HealtheVet Key Aspects


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HealtheVet Key Aspects

  1. 1. 1<br />VA Office of Information and Technology<br />Matt Canavan – VA Director of Client Services -<br />Enterprise Infrastructure Engineering<br />October 23, 2008<br />
  2. 2. 2<br />10/23/2008<br />Achieving the Gold Standard In Data Security<br />Agenda<br /><ul><li>Balance of Information Protection
  3. 3. VA Proactive Measures
  4. 4. Technical Controls
  5. 5. Integrated Technical Solutions
  6. 6. Removable Media and Storage
  7. 7. Mobile Devices
  8. 8. Network Transmissions
  9. 9. Remote Access
  10. 10. Email and Document s/Digital Rights Management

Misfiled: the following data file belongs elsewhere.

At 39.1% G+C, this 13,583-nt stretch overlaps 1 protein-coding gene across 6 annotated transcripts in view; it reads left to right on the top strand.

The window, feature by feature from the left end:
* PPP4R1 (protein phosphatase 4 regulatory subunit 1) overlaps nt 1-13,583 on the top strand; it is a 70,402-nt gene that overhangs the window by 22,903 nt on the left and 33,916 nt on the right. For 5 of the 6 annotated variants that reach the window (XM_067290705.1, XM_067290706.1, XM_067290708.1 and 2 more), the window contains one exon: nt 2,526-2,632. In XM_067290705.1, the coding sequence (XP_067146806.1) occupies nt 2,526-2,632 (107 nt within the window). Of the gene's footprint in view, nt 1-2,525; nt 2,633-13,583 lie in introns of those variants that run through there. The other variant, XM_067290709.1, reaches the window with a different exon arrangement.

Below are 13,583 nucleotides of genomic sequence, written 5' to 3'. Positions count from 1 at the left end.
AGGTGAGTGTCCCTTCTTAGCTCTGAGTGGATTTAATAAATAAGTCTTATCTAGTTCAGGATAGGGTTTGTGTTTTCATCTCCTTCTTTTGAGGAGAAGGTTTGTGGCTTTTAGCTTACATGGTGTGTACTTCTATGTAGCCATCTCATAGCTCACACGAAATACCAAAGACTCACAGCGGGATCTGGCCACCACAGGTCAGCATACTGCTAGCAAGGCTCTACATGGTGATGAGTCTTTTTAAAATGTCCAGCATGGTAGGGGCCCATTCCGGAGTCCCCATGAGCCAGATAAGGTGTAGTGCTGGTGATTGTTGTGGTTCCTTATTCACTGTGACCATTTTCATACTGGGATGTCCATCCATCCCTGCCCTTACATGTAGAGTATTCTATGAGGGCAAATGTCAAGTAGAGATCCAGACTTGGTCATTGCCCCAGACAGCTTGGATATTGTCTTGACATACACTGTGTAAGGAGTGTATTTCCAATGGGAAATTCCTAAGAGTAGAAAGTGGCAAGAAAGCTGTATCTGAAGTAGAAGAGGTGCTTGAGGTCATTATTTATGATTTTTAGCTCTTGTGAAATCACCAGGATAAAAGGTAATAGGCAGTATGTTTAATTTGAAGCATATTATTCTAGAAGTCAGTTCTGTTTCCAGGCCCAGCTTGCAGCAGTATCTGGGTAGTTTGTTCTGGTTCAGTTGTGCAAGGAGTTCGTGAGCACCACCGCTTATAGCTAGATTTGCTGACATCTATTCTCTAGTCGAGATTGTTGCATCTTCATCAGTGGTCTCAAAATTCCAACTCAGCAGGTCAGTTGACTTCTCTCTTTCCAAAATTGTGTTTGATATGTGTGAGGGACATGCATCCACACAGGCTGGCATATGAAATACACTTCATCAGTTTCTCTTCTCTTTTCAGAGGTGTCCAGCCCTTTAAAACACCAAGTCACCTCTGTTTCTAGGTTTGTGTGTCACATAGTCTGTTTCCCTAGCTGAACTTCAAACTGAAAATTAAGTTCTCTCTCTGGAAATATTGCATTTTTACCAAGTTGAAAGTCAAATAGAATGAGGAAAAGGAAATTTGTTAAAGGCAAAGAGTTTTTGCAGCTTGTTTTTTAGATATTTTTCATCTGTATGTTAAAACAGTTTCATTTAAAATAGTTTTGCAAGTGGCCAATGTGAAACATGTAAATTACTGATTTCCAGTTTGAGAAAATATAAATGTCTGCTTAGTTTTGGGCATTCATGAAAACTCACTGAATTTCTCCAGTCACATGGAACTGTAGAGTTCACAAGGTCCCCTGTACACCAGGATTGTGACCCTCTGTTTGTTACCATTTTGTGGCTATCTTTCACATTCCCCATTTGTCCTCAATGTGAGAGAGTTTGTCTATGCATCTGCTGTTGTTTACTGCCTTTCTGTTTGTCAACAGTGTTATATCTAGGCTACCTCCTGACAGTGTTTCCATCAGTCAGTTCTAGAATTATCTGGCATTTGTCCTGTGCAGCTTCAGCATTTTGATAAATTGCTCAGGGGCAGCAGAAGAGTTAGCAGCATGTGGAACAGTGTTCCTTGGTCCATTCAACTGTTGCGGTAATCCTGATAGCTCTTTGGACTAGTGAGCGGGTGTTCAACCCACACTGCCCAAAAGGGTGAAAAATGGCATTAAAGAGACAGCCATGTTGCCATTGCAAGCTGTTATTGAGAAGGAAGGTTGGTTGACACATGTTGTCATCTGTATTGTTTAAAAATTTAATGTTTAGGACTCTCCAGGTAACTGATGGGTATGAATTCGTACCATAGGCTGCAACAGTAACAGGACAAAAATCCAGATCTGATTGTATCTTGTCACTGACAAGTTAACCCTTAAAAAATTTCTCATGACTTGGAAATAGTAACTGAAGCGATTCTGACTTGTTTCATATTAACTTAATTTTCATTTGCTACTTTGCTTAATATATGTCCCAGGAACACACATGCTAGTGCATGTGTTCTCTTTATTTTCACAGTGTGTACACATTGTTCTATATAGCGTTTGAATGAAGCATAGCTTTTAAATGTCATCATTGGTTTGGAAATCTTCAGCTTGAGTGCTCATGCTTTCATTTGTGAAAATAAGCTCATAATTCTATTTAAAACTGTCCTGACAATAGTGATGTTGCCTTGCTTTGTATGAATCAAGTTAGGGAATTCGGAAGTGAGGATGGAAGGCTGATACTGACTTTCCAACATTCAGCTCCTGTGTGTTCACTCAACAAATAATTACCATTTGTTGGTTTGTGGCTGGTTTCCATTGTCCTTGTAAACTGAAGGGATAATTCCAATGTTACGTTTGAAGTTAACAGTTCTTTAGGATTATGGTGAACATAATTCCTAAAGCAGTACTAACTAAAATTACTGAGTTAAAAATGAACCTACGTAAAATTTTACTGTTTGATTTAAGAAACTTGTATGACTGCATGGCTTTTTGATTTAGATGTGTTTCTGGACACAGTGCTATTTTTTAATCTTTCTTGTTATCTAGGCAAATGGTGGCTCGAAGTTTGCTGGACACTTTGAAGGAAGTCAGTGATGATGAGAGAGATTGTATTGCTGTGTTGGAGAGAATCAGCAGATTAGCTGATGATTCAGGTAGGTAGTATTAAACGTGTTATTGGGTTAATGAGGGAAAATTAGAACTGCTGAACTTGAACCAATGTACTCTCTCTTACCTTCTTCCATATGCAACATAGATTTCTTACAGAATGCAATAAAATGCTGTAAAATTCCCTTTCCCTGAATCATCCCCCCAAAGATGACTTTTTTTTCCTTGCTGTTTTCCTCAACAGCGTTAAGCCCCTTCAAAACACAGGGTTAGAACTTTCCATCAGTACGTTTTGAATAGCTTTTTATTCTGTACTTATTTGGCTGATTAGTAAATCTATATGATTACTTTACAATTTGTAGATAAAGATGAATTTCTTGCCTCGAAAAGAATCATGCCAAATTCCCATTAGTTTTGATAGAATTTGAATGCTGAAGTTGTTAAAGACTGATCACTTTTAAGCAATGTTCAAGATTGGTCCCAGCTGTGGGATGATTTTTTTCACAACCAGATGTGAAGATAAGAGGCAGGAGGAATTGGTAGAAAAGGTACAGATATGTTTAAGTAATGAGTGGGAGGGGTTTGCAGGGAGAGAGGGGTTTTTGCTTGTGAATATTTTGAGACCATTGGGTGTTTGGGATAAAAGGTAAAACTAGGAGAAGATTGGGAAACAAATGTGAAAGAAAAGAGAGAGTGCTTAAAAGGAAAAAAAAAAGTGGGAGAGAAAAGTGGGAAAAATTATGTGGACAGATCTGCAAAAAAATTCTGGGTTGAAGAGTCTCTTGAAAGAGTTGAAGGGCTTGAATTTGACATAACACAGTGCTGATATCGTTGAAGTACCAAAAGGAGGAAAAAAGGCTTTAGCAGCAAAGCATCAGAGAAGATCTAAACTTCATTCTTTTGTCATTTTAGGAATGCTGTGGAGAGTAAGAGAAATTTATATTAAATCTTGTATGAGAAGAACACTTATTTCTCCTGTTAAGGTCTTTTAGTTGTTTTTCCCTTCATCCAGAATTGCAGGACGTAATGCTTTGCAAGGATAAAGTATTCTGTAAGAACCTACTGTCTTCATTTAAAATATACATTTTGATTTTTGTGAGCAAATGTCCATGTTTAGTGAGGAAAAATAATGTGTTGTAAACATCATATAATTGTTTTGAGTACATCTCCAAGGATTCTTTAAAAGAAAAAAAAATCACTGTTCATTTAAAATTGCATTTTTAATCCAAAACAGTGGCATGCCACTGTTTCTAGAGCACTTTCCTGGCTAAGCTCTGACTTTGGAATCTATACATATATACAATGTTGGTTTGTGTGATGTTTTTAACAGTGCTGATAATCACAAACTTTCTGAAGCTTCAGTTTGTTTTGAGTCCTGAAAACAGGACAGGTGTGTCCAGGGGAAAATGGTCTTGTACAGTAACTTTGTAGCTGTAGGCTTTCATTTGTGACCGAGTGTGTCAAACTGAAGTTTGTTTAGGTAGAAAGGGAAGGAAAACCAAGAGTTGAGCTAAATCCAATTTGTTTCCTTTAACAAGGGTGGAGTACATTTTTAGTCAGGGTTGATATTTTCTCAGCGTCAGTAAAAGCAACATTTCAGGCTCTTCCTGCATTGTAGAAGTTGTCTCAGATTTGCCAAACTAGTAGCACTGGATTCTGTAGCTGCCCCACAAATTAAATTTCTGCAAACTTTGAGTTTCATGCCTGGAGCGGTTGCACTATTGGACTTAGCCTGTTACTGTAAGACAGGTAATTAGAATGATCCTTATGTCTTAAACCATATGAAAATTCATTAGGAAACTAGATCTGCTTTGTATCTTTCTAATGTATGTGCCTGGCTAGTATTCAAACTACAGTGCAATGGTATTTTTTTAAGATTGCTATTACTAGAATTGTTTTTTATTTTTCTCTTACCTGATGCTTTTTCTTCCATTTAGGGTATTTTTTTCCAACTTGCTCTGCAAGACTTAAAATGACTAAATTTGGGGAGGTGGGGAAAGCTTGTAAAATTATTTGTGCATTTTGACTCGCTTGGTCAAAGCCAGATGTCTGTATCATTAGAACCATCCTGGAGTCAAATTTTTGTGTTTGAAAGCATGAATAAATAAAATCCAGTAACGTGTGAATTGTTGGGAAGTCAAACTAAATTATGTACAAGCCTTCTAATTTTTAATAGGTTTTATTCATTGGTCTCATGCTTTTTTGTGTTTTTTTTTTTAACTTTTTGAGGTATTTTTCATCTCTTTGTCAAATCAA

11. 11. Conclusion</li></li></ul><li>3<br />10/23/2008 <br />Information Security Tipping Point<br />Finding the Right Balance!<br /><ul><li>Federal law
  12. 12. Congress
  13. 13. OMB
  14. 14. Veterans groups
  15. 15. Public distrust
  16. 16. Litigation
  17. 17. Clinical Care
  18. 18. Research collaborations
  19. 19. Training Programs
  20. 20. Quality improvement</li></ul>Info Access<br />Info Restriction<br />
  21. 21. 4<br />10/23/2008<br />VA Proactive Measures for Information Protection and Privacy Protection<br /><ul><li>Policy
  22. 22. Directives
  23. 23. Memoranda
  24. 24. Governance
  25. 25. EA Integration</li></ul>Management Controls<br /><ul><li>Removable Media & Storage
  26. 26. Mobile Devices
  27. 27. Network Transmissions
  28. 28. Secure Remote Access
  29. 29. Email and Documents
  30. 30. Digital Rights Management
  31. 31. Laptop Encryption</li></ul>Technical Controls<br /><ul><li>NSOC
  32. 32. Training
  33. 33. Human Resources
  34. 34. Standard Operating Procedures</li></ul>Operational Controls<br />Operational Controls<br />Enforcement & Continuous Monitoring<br />